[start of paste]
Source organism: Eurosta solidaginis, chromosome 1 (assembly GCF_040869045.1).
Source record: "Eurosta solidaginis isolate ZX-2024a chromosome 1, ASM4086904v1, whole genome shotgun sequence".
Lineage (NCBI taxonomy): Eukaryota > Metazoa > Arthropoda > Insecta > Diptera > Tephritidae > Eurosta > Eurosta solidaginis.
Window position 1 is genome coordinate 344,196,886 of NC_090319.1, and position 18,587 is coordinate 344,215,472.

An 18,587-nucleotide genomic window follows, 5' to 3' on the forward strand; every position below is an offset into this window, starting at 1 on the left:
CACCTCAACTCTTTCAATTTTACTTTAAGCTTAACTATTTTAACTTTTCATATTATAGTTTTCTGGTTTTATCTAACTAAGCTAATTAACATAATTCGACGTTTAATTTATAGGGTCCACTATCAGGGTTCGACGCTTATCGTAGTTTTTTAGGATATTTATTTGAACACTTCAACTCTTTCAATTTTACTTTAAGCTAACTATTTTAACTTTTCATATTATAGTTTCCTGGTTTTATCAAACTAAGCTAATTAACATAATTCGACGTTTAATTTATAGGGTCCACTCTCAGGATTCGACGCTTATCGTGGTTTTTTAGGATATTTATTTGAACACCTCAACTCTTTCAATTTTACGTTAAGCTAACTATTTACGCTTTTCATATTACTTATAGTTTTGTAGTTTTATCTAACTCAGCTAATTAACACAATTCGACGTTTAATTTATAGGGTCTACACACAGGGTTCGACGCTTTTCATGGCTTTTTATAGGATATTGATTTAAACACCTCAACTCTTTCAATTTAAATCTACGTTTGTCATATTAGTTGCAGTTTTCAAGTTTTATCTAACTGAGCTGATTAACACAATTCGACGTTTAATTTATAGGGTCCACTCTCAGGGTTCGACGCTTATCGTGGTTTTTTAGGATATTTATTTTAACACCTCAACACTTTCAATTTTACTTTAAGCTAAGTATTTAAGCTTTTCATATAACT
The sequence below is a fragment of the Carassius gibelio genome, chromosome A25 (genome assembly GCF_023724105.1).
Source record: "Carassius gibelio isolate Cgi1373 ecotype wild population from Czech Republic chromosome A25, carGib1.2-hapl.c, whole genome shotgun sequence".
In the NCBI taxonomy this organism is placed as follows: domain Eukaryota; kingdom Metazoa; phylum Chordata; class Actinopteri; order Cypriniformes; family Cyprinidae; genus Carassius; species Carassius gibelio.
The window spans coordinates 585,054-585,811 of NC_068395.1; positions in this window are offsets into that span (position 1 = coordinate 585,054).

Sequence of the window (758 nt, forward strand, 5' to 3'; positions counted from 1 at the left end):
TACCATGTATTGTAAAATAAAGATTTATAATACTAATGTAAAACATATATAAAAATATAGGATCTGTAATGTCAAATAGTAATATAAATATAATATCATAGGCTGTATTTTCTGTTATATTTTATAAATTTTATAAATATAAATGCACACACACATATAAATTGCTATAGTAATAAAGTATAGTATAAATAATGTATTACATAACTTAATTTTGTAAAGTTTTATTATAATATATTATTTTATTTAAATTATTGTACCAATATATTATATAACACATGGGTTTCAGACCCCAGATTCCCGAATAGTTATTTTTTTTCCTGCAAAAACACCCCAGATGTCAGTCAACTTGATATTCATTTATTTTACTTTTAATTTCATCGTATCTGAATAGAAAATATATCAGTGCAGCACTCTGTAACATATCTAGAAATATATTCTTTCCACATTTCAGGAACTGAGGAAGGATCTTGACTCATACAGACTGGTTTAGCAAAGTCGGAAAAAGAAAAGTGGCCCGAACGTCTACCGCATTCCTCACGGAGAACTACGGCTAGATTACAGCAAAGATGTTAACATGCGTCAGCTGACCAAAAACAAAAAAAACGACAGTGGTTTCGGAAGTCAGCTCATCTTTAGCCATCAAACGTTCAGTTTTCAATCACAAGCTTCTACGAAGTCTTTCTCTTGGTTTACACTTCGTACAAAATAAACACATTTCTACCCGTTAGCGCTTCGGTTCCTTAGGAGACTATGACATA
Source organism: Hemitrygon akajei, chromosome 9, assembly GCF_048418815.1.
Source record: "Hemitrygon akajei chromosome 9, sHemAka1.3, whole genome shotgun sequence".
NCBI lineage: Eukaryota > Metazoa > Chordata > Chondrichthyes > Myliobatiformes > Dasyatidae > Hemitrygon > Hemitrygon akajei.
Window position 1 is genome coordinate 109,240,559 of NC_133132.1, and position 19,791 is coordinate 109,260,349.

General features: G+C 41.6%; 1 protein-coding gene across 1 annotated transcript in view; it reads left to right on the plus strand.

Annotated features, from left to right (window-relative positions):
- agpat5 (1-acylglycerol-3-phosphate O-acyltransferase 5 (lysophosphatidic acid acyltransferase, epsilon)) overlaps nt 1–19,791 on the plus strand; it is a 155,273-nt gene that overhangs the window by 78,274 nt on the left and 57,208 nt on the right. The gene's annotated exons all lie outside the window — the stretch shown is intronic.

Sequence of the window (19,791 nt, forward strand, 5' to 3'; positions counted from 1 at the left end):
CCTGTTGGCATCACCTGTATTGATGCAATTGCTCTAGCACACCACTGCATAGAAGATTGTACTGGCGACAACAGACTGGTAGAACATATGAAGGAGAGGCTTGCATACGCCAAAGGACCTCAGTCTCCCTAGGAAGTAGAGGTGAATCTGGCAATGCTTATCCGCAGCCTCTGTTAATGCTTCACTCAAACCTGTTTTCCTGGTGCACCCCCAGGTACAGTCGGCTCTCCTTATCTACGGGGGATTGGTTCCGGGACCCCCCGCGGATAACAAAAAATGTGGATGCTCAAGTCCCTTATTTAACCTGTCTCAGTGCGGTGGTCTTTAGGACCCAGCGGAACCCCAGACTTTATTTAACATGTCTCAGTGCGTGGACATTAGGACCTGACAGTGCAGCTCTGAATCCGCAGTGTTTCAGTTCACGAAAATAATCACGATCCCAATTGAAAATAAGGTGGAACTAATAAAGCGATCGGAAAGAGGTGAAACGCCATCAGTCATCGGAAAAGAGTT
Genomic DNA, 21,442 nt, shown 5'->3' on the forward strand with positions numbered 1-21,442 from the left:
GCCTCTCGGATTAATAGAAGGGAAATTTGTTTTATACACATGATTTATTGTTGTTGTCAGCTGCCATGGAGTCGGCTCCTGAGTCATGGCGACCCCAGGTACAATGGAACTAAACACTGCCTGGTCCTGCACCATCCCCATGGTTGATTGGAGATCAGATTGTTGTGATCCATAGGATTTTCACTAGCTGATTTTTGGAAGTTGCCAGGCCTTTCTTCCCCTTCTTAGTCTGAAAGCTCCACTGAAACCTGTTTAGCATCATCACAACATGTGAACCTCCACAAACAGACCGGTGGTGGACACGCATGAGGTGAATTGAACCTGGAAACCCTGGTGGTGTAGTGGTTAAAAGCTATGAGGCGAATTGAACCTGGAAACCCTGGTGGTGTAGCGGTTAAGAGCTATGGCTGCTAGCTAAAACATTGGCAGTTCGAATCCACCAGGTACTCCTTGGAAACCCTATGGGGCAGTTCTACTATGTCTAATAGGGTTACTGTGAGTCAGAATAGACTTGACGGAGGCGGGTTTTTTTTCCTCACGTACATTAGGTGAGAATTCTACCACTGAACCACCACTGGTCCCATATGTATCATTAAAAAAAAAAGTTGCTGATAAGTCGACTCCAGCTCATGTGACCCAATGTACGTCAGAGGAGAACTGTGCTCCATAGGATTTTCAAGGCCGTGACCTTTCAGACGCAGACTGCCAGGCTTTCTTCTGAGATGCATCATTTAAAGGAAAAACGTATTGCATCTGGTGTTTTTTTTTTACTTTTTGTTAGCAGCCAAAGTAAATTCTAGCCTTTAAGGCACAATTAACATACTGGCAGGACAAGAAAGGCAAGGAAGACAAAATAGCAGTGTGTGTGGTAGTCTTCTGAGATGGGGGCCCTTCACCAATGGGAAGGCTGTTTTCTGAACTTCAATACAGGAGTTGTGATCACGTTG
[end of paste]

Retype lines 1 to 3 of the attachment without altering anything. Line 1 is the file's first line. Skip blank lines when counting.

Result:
Source organism: Eurosta solidaginis, chromosome 1 (assembly GCF_040869045.1).
Source record: "Eurosta solidaginis isolate ZX-2024a chromosome 1, ASM4086904v1, whole genome shotgun sequence".
Lineage (NCBI taxonomy): Eukaryota > Metazoa > Arthropoda > Insecta > Diptera > Tephritidae > Eurosta > Eurosta solidaginis.